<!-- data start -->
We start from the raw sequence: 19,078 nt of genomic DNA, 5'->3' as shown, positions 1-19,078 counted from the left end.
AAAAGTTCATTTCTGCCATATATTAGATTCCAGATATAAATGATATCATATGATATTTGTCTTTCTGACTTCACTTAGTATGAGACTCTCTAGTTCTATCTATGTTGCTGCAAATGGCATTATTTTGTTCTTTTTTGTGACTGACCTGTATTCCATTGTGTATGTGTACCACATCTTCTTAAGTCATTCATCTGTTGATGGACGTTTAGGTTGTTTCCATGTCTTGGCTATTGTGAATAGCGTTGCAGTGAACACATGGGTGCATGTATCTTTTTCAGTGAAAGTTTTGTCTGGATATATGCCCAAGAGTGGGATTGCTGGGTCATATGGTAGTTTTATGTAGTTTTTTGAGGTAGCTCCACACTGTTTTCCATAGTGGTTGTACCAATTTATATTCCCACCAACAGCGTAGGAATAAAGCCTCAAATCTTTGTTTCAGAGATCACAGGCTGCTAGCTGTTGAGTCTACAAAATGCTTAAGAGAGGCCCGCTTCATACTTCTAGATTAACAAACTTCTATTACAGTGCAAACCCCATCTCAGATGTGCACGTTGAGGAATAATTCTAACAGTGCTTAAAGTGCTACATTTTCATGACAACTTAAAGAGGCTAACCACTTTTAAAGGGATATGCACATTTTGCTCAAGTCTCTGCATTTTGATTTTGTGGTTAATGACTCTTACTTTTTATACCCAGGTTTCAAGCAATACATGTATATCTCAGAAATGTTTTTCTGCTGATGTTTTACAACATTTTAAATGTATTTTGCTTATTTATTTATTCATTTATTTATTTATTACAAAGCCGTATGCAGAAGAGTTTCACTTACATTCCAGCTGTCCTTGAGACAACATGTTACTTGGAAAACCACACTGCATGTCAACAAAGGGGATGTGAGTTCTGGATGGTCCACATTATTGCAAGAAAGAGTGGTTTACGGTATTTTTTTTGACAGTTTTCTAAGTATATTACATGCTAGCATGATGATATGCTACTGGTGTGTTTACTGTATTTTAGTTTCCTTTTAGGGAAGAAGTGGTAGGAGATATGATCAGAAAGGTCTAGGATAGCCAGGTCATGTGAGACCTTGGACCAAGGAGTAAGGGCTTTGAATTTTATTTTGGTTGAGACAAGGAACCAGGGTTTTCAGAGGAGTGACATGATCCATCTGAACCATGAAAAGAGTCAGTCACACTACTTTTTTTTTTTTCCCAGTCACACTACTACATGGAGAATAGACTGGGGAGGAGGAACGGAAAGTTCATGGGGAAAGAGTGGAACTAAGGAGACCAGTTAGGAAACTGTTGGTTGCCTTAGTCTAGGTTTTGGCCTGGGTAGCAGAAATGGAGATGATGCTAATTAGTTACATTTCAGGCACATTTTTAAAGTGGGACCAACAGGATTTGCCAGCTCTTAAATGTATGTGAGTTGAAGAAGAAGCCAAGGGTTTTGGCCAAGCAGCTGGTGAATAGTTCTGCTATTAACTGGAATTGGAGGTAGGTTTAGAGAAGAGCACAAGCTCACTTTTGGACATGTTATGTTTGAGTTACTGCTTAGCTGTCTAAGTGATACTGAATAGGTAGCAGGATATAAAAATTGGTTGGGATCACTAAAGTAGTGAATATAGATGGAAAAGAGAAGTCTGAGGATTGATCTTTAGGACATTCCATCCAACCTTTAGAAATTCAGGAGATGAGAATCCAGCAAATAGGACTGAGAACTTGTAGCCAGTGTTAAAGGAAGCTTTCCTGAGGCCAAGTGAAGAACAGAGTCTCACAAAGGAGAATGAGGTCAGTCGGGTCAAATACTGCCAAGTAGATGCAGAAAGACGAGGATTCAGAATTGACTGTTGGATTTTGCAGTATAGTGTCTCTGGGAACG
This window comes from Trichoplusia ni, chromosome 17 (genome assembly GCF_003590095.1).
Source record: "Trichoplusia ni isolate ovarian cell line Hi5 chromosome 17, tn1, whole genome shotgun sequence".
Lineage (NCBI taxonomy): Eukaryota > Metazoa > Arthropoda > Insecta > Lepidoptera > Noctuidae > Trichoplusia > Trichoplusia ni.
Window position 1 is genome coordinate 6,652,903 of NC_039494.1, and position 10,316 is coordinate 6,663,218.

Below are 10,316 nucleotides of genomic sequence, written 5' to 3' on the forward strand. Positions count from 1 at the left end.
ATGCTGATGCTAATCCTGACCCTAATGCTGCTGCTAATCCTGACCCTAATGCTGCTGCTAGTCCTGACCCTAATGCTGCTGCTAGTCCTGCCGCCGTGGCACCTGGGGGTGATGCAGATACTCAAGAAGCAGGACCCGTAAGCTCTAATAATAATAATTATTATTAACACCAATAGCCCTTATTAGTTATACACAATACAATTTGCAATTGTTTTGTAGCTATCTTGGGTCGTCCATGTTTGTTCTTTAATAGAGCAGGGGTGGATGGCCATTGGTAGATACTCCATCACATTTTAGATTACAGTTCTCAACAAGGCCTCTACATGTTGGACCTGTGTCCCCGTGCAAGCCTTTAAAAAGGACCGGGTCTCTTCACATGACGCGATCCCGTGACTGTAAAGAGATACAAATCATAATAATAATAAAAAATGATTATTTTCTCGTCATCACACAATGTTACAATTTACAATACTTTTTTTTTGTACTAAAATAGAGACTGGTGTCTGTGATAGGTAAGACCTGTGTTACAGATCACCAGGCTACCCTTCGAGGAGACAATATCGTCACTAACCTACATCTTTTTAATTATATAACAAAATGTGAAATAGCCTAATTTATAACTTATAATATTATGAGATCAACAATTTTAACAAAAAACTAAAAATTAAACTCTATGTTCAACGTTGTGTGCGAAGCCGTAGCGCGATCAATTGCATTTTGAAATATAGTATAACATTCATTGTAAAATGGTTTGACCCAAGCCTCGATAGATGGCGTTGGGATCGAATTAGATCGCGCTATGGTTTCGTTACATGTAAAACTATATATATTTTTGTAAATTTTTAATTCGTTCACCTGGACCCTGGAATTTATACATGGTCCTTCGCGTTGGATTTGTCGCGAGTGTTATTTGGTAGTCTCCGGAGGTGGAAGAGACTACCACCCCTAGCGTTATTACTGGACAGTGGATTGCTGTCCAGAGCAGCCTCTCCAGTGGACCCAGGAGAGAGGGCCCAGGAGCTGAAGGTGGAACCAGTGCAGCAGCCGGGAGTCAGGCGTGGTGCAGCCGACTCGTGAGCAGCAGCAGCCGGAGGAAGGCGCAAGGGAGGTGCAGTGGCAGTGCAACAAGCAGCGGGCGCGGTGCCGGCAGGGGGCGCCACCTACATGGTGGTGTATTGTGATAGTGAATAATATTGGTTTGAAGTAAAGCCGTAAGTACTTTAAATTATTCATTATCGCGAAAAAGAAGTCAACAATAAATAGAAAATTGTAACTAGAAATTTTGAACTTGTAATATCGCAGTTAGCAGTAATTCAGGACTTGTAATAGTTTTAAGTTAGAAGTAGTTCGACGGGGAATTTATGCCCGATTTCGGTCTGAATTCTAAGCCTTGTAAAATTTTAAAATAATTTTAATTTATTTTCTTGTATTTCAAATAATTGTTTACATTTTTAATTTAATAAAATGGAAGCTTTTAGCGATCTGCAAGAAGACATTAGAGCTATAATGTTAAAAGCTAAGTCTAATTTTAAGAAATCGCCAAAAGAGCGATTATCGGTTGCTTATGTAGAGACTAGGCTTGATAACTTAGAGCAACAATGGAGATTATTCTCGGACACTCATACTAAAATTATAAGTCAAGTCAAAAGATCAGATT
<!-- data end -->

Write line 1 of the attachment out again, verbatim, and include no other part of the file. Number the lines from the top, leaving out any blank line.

We start from the raw sequence: 19,078 nt of genomic DNA, 5'->3' as shown, positions 1-19,078 counted from the left end.